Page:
In addition to concerns about academic misconduct, this activity also showed me that using AI text generation can be part of good writing pedagogy. Two of the most important and difficult things to learn about writing are genre awareness and best practices for revision. Developing writers do not have the experience necessary to sense the subtle differences between different types of essays or assignments. This is why student essays often feel over- or under-written. Students are often still figuring out how to find the right spot and how to adapt their style for different writing activities. Plus, the usual delay between submission and feedback doesn’t do much to develop this intuition. However, prompt crafting for AI text generators usually provides instant feedback. By experimenting with sentences that do and do not produce the correct AI output, students can develop an idea of how to write differently for different genres and contexts. Finally, and unfortunately, most of my students complete their writing assignments in a single session just before the deadline. It’s hard to get them to practice revision. AI-generated text offers an interesting opportunity for a kind of pedagogical training exercise. Students may be asked to quickly generate a few thousand words and then convert those words into usable prose. This is not “writing” the way line drills are not basketball. But that does not mean that there is no useful pedagogical role here.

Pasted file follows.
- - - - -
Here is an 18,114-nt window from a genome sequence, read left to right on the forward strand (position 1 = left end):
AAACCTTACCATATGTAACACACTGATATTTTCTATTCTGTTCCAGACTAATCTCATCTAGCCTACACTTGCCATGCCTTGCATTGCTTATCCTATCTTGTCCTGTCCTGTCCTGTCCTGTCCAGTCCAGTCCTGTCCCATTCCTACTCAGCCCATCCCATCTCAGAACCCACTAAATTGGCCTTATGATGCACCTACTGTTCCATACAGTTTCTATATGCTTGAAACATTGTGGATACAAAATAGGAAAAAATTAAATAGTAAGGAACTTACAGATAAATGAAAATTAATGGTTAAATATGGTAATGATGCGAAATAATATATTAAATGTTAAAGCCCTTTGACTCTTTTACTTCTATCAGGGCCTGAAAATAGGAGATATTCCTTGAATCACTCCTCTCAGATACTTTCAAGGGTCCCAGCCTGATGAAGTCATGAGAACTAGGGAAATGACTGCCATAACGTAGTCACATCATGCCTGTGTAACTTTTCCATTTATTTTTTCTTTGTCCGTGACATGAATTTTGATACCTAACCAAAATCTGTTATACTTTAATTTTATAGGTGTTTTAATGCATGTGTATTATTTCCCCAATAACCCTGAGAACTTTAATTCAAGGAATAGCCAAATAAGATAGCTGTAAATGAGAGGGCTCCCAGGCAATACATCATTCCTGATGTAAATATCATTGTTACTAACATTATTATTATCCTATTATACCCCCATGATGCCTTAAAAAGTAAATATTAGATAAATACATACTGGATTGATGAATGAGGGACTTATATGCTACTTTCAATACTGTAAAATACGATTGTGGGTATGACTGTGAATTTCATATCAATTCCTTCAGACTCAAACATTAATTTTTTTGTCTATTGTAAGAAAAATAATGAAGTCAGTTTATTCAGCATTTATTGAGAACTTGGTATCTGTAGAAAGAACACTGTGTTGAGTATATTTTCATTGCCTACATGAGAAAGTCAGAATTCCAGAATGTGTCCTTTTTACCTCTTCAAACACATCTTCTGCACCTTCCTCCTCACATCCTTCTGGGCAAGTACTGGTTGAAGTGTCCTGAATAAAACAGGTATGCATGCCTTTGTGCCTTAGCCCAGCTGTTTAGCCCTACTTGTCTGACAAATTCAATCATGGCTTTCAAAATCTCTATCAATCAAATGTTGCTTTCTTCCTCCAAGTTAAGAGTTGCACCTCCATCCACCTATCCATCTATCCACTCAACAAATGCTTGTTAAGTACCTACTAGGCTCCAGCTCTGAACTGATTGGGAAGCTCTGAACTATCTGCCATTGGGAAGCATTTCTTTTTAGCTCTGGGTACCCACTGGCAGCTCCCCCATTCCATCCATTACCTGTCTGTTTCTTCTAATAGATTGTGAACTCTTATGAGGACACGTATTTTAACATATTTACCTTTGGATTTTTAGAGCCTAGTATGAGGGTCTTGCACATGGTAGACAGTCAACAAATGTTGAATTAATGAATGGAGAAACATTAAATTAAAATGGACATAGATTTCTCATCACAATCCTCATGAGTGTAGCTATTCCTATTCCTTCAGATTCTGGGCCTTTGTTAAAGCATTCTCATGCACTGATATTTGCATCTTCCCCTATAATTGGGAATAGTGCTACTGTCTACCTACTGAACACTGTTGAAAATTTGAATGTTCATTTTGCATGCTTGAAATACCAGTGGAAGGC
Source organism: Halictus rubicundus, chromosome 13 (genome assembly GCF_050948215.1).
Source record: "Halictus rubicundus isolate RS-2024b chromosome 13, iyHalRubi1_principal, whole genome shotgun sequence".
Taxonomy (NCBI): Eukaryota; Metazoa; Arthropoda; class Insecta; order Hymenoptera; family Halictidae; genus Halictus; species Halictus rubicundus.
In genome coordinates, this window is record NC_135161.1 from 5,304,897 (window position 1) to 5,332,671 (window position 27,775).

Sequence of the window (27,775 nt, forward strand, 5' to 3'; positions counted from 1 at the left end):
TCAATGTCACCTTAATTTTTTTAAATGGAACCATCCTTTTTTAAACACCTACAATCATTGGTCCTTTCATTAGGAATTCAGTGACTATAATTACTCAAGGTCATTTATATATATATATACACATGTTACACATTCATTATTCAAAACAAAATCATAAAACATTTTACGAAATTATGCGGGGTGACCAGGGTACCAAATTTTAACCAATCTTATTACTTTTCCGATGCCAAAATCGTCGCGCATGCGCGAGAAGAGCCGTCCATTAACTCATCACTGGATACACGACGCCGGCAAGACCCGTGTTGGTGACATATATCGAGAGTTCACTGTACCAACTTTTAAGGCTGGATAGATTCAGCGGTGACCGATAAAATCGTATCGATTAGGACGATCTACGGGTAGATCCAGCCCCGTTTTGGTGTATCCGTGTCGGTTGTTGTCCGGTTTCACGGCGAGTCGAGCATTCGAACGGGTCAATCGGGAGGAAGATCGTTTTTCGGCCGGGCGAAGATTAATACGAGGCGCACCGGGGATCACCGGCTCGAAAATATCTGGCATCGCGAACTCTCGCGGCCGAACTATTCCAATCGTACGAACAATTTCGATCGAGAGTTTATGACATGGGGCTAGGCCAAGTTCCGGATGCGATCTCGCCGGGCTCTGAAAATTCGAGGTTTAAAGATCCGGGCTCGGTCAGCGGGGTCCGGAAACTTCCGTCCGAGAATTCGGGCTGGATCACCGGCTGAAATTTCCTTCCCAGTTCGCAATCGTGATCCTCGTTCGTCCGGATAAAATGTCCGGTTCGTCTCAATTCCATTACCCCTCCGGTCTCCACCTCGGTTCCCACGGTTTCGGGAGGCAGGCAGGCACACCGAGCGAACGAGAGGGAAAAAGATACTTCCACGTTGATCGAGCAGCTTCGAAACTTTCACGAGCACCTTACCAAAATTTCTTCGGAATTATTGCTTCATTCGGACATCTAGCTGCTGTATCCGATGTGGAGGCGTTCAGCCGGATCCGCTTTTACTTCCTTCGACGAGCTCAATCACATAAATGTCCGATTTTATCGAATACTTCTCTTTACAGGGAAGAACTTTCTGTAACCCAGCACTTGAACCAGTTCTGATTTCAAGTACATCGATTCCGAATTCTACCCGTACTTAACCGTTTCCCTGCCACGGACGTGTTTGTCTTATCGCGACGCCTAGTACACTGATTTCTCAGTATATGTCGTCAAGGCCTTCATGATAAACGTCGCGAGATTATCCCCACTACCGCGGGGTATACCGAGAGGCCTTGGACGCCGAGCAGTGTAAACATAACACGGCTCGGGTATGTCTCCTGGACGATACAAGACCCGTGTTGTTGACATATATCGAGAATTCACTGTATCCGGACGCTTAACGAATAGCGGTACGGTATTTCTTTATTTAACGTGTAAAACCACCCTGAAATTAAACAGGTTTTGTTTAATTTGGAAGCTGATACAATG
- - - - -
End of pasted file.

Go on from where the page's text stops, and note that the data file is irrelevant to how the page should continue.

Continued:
Ultimately, higher education will have to get a grip on AI text generation. Right now, most efforts to address these concerns seem to lean towards AI evangelism or algorithmic desperation. I suppose this is more parallel to the AI discourse. Yet neither evangelism nor despair seems to me the ideal response. For those who despair, I think it’s highly unlikely that we (will) drown in AI-generated essays. With today’s technology, it’s just too much harder and more time consuming than actually writing an essay. At the same time, I’m highly skeptical that even the best models will ever truly enable students to write that far exceeds their current skills. Effective prompt generation and revision depend on high-level writing skills. Even as artificial intelligence gets better, I wonder to what extent budding writers will be able to run text generators skillfully enough to produce impressive results. For the same reasons, I also question the enthusiasm of AI evangelists. It’s been just over five years since Google Brain computer scientist Geoffrey Hinton stated, “We have to stop training radiologists now. It’s just perfectly clear that deep learning is going to outperform radiologists in five years.” Well, we’re still training radiologists, and there’s no indication that deep learning will replace human doctors any time soon.In the same way, I strongly suspect that full robotic writing will always and forever be “just around the corner.”